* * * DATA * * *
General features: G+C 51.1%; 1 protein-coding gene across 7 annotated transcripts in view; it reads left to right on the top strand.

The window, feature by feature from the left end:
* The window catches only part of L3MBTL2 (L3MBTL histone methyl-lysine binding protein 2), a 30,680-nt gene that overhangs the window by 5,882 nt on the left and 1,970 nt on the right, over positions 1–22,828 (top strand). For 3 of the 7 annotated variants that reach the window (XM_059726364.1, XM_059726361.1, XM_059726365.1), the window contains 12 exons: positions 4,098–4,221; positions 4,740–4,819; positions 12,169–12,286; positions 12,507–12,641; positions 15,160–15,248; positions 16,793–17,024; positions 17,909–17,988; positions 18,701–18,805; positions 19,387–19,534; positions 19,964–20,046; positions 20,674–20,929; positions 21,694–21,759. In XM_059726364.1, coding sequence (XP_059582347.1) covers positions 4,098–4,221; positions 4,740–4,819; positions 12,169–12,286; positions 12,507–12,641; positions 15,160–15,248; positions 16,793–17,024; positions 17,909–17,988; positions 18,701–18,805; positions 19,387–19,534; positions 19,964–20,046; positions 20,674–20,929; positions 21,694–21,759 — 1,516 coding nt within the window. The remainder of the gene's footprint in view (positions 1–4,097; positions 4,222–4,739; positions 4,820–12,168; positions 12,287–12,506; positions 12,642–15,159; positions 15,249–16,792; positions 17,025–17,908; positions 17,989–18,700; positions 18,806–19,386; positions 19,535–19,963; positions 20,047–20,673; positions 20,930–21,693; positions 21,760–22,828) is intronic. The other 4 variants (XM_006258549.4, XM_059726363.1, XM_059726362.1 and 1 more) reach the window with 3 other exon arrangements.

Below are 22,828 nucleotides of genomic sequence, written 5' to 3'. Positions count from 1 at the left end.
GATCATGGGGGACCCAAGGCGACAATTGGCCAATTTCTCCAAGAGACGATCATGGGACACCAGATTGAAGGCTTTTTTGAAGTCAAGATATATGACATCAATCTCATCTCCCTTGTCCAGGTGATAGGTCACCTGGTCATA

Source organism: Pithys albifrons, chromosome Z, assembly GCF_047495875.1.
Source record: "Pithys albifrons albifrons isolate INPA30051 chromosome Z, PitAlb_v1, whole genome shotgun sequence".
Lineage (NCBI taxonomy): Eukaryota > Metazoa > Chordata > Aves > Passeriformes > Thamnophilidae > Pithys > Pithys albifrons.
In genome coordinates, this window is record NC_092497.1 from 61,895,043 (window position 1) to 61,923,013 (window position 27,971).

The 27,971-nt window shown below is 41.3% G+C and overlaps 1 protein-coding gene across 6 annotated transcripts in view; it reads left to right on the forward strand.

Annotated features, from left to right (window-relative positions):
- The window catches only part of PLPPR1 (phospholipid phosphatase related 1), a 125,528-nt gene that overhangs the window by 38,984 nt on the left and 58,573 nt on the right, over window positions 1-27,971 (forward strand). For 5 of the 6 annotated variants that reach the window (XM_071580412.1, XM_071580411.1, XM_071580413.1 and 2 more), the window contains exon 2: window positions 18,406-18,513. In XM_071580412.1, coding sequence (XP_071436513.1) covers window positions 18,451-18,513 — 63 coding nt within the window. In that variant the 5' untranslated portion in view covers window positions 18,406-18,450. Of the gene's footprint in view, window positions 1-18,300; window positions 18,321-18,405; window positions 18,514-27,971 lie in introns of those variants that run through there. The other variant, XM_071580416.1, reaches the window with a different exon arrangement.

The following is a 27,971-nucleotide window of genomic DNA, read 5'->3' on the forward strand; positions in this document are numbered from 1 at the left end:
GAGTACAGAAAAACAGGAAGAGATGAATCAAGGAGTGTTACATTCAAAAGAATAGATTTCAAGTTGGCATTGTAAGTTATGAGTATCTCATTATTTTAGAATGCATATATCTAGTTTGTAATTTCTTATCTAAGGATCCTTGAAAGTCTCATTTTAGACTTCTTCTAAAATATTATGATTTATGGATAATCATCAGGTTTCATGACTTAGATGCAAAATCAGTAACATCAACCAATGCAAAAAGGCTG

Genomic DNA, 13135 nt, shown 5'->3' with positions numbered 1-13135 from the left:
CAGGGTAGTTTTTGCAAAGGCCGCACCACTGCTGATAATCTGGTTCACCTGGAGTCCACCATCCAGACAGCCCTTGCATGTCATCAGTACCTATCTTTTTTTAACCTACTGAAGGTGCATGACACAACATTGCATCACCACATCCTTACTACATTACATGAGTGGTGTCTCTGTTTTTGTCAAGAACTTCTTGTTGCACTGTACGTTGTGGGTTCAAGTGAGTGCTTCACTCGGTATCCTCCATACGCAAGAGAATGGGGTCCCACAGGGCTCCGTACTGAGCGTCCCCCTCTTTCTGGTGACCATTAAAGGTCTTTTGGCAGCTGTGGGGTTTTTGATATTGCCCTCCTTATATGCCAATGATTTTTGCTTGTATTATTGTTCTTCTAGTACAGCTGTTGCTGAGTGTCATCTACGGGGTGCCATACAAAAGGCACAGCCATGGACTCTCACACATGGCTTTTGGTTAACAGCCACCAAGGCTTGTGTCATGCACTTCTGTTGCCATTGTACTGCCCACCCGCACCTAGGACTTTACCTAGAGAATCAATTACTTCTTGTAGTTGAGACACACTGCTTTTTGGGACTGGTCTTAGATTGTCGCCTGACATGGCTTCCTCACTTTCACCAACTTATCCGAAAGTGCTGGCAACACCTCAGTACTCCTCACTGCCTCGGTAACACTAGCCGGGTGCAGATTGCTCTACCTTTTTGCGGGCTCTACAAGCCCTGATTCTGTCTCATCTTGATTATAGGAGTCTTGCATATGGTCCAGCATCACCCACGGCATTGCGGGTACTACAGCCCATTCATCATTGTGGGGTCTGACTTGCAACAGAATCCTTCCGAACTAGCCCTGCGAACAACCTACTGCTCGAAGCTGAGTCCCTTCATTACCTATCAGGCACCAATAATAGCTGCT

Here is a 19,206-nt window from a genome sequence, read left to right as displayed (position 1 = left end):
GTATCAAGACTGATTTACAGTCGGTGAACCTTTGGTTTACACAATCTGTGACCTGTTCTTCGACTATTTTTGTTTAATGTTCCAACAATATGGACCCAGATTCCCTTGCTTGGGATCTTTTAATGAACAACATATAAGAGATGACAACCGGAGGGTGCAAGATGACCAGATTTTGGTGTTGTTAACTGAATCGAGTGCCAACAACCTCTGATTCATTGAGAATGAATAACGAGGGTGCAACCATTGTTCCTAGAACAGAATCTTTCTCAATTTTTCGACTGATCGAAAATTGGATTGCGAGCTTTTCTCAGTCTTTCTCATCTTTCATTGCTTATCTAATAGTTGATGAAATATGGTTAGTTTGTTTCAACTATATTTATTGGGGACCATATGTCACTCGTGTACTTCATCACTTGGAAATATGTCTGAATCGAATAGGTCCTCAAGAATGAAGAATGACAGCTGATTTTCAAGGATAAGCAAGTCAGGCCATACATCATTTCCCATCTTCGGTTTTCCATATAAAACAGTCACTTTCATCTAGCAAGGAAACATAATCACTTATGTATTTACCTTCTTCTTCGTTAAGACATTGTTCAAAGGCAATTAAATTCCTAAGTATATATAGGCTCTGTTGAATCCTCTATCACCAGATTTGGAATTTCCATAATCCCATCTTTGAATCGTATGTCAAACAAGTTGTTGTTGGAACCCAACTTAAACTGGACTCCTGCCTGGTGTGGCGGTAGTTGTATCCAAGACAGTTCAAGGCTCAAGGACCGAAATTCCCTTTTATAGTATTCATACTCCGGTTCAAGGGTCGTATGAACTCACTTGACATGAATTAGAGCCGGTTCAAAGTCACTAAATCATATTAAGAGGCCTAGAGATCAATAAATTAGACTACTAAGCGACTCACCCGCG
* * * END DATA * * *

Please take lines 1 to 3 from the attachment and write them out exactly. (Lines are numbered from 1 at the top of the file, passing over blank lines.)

General features: G+C 51.1%; 1 protein-coding gene across 7 annotated transcripts in view; it reads left to right on the top strand.

The window, feature by feature from the left end:
* The window catches only part of L3MBTL2 (L3MBTL histone methyl-lysine binding protein 2), a 30,680-nt gene that overhangs the window by 5,882 nt on the left and 1,970 nt on the right, over positions 1–22,828 (top strand). For 3 of the 7 annotated variants that reach the window (XM_059726364.1, XM_059726361.1, XM_059726365.1), the window contains 12 exons: positions 4,098–4,221; positions 4,740–4,819; positions 12,169–12,286; positions 12,507–12,641; positions 15,160–15,248; positions 16,793–17,024; positions 17,909–17,988; positions 18,701–18,805; positions 19,387–19,534; positions 19,964–20,046; positions 20,674–20,929; positions 21,694–21,759. In XM_059726364.1, coding sequence (XP_059582347.1) covers positions 4,098–4,221; positions 4,740–4,819; positions 12,169–12,286; positions 12,507–12,641; positions 15,160–15,248; positions 16,793–17,024; positions 17,909–17,988; positions 18,701–18,805; positions 19,387–19,534; positions 19,964–20,046; positions 20,674–20,929; positions 21,694–21,759 — 1,516 coding nt within the window. The remainder of the gene's footprint in view (positions 1–4,097; positions 4,222–4,739; positions 4,820–12,168; positions 12,287–12,506; positions 12,642–15,159; positions 15,249–16,792; positions 17,025–17,908; positions 17,989–18,700; positions 18,806–19,386; positions 19,535–19,963; positions 20,047–20,673; positions 20,930–21,693; positions 21,760–22,828) is intronic. The other 4 variants (XM_006258549.4, XM_059726363.1, XM_059726362.1 and 1 more) reach the window with 3 other exon arrangements.